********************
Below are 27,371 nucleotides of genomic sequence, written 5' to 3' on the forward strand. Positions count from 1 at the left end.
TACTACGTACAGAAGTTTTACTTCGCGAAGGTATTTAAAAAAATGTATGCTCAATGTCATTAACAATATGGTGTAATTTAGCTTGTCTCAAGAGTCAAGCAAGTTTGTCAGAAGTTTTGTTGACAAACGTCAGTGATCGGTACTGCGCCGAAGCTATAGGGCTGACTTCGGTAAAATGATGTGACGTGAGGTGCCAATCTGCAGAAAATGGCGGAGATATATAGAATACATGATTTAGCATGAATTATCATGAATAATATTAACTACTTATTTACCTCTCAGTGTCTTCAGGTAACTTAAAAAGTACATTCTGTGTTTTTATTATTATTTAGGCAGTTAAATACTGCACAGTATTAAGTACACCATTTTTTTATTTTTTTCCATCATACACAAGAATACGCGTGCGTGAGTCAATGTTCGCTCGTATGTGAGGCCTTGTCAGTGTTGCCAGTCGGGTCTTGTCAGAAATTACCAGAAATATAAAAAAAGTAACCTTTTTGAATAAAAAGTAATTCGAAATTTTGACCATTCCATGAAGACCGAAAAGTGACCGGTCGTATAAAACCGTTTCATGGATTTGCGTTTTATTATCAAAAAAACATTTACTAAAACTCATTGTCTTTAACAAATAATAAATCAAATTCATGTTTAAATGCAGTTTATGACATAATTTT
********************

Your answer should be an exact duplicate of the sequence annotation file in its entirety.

Below are 27,371 nucleotides of genomic sequence, written 5' to 3' on the forward strand. Positions count from 1 at the left end.
TACTACGTACAGAAGTTTTACTTCGCGAAGGTATTTAAAAAAATGTATGCTCAATGTCATTAACAATATGGTGTAATTTAGCTTGTCTCAAGAGTCAAGCAAGTTTGTCAGAAGTTTTGTTGACAAACGTCAGTGATCGGTACTGCGCCGAAGCTATAGGGCTGACTTCGGTAAAATGATGTGACGTGAGGTGCCAATCTGCAGAAAATGGCGGAGATATATAGAATACATGATTTAGCATGAATTATCATGAATAATATTAACTACTTATTTACCTCTCAGTGTCTTCAGGTAACTTAAAAAGTACATTCTGTGTTTTTATTATTATTTAGGCAGTTAAATACTGCACAGTATTAAGTACACCATTTTTTTATTTTTTTCCATCATACACAAGAATACGCGTGCGTGAGTCAATGTTCGCTCGTATGTGAGGCCTTGTCAGTGTTGCCAGTCGGGTCTTGTCAGAAATTACCAGAAATATAAAAAAAGTAACCTTTTTGAATAAAAAGTAATTCGAAATTTTGACCATTCCATGAAGACCGAAAAGTGACCGGTCGTATAAAACCGTTTCATGGATTTGCGTTTTATTATCAAAAAAACATTTACTAAAACTCATTGTCTTTAACAAATAATAAATCAAATTCATGTTTAAATGCAGTTTATGACATAATTTT